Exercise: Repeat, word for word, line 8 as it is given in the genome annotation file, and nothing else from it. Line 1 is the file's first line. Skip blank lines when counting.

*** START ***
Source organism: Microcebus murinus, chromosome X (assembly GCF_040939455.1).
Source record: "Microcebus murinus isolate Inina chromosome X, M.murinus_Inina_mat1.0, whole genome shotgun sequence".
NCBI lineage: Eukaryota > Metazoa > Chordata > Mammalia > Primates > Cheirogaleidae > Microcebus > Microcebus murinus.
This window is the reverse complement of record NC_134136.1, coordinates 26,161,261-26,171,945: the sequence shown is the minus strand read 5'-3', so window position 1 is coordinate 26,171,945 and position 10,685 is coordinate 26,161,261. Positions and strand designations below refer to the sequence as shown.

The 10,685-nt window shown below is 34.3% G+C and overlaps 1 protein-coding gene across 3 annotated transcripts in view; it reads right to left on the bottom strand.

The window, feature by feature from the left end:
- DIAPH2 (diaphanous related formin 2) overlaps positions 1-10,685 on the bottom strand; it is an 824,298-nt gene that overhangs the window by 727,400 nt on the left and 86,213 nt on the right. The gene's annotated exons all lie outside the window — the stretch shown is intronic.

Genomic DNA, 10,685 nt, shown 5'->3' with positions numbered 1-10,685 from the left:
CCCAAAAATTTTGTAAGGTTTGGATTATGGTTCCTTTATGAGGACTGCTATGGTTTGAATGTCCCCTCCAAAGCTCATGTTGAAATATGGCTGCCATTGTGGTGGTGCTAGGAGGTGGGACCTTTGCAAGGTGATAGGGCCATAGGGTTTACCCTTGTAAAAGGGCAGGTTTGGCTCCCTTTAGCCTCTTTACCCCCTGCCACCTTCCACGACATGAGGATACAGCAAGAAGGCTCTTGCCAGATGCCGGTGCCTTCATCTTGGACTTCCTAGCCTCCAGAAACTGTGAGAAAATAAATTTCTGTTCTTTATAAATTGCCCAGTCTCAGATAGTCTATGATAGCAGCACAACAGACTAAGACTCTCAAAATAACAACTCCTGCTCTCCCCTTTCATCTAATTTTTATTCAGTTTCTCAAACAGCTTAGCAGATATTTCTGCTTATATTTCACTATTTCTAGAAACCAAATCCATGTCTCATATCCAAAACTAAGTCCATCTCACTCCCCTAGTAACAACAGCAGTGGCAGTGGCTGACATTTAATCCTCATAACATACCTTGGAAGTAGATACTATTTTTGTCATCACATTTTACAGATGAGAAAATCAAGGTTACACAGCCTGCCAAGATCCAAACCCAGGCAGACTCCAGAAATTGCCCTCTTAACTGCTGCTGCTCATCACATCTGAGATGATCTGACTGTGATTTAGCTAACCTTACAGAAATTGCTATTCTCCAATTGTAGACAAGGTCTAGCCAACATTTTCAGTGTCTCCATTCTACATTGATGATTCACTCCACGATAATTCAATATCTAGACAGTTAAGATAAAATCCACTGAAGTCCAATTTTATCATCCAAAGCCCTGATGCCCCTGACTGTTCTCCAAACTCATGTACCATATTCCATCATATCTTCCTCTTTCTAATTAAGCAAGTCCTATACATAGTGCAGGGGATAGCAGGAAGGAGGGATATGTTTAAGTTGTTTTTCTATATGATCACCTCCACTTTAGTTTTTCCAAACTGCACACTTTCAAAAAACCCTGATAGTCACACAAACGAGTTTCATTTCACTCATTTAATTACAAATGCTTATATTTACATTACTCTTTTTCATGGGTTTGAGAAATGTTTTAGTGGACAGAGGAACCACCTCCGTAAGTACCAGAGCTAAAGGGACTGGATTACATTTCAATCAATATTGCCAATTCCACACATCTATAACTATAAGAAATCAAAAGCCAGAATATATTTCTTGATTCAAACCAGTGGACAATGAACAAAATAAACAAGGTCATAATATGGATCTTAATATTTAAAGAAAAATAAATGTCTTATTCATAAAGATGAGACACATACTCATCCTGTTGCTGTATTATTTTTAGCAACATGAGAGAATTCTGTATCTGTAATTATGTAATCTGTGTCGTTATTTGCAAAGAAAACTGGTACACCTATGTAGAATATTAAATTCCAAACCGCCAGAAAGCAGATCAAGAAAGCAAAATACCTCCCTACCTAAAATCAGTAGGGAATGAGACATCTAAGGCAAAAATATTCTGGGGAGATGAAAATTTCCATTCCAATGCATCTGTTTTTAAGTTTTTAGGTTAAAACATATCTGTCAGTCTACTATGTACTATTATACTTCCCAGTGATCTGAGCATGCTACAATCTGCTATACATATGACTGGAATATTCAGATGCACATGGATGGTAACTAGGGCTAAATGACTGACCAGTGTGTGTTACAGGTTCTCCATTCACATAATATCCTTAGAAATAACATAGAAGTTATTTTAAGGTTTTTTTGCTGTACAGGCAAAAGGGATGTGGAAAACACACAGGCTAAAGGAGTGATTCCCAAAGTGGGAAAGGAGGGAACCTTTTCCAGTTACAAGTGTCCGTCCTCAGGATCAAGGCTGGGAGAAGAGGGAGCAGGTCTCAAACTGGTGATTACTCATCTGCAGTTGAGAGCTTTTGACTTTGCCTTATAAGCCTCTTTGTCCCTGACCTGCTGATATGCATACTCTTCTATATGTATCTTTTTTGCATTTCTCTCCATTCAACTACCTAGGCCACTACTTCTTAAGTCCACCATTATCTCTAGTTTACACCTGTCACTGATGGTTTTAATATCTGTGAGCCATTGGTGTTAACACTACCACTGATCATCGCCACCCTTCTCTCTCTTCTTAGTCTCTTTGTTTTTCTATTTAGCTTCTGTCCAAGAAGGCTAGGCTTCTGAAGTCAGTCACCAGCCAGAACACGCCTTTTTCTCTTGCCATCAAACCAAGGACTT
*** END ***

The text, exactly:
Genomic DNA, 10,685 nt, shown 5'->3' with positions numbered 1-10,685 from the left: